It’s an open secret that the “Soros network” has an extensive sphere of influence in the European Parliament and in other European Union institutions. The list of Soros has been made public recently. The document lists 226 MEPs from all sides of political spectrum, including former President of the European Parliament Martin Schulz, former Belgian PM Guy Verhofstadt, seven vice-presidents, and a number of committee heads, coordinators, and quaestors. These people promote the ideas of Soros, such as bringing in more migrants, same-sex marriage, integration of Ukraine into the EU, and countering Russia. There are 751 members of the European Parliament. It means that the Soros friends have more than one third of the seats.
George Soros, a Hungarian-American investor and the founder and owner of Open Society Foundations NGO, was able to meet with President of the European Commission Jean-Claude Juncker with “no transparent agenda for their closed-door meeting”, and pointed out how EU proposals to redistribute quotas of migrants across the EU are eerily familiar to Soros’s own self-published plan for dealing with the crisis.
The billionaire financier believes that the European Union should receive millions of immigrants from the Middle East and Northern Africa, provide each one with an annual 15,000 EUR in aid, and resettle these migrants in member-states where they do not wish to go and are not necessarily welcome.
Hungarian Prime Minister Viktor Orbán (pictured) has accused the EU of “eating out of the hand” of Soros. He believes that the billionaire open borders campaigner is behind the attacks on Hungary, the reason for them being the Hungarian government’s attempts to take legal action with a new law which requires foreign-supported ‘civil society’ organizations — many funded by Soros — to list their big overseas donors in a public register and be transparent about their funding sources in their publications. The Hungarian government is applying efforts to close the Budapest-based Central European University founded by Soros.
“The whole of the European Union is in trouble because its leaders and bureaucrats adopt decisions like this,” said Orbán. “The people support the ideal of the European Union. At the same time, they can’t stand the leadership of the EU because it insults the Member-States with things like this, and it abuses its power. Everyone in Europe can see that. This is why the European leadership is not respected.”
The Visegrad group is trying to stand tall under the EU pressure of its migrant policy. The European Commission of Migration and Home Affairs is pushing a new bill to make migrant quotas obligatory. At least 30 Soros supporters work for the commission.
Many people listed in the document are known for attacks on Russia. For instance, Rebecca Harms, a MEP from German Green Party, regularly calls on the European Parliament to toughen the sanctions regime against Moscow. Guy Verhofstadt (pictured) blames Russia for almost each and every thing going wrong in Europe. His article, Putting Putin in his Place, made a lot of noise last year. In 2012, former Croatian Primer Tonino Picula, who was the head of an observer mission from the Organization for Security and Cooperation in Europe (OSCE), slammed the Russian presidential election of 2012 as unfair, saying it was “skewed” in Vladimir Putin’s favor.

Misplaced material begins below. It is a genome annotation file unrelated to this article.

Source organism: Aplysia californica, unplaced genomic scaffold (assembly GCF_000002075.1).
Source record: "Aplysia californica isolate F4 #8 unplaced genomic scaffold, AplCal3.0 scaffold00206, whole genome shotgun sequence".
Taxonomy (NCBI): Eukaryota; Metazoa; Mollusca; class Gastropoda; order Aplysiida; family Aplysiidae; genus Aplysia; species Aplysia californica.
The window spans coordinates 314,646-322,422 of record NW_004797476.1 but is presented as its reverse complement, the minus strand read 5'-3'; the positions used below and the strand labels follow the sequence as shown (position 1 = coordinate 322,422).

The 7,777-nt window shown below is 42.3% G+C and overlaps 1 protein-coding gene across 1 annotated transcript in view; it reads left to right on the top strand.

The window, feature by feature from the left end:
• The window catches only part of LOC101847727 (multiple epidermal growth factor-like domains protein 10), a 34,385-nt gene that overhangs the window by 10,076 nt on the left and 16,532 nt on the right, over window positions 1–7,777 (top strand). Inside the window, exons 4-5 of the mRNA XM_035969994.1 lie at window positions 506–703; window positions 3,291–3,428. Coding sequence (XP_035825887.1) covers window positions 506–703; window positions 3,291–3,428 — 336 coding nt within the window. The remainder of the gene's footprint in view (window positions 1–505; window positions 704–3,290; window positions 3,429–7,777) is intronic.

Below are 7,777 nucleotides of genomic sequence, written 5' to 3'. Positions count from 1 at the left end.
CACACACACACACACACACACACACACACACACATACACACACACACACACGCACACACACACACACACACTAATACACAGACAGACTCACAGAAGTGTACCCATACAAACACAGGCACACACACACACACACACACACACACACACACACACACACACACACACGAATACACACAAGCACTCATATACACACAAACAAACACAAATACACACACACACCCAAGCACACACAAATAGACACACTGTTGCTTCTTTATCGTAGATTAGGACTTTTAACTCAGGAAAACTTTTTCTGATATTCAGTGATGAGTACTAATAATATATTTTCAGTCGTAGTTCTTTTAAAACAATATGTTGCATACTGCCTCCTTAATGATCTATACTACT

The Soros list sheds light on the question of what makes the EU leadership implement policies that run counter to the interests of Europeans. The answer is corruption. The politicians bribed by Soros dance to his tune. They fight against the attempts of national leaders to protect the interests of their peoples. Quite often those who oppose such policies have to face the resistance of political elites of their own countries. The standoff between Hungarian PM Orbán and the Soros network is a good example to illustrate how it works. The European Parliament under the influence of Soros’ friends is pushing Europe to suicide by letting millions of migrants in.
It shows that the much-vaunted European democracy is a façade to hide the activities of a power structure close to feudal system with the local lord holding the reins. It can hardly be called the power of people. The publication of Soros’ list provides a clue to understanding who rules the EU and who instigates anti-Russia sentiments in Europe. Actually, this is the case when EU member countries like Hungary happen to be in the same boat with Russia, opposing the very same US-based forces while protecting their sovereignty and independence. It is time for Europeans to think about transforming the system to do away with outside pressure.
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About the author
Alex Gorka is a defense and diplomatic analyst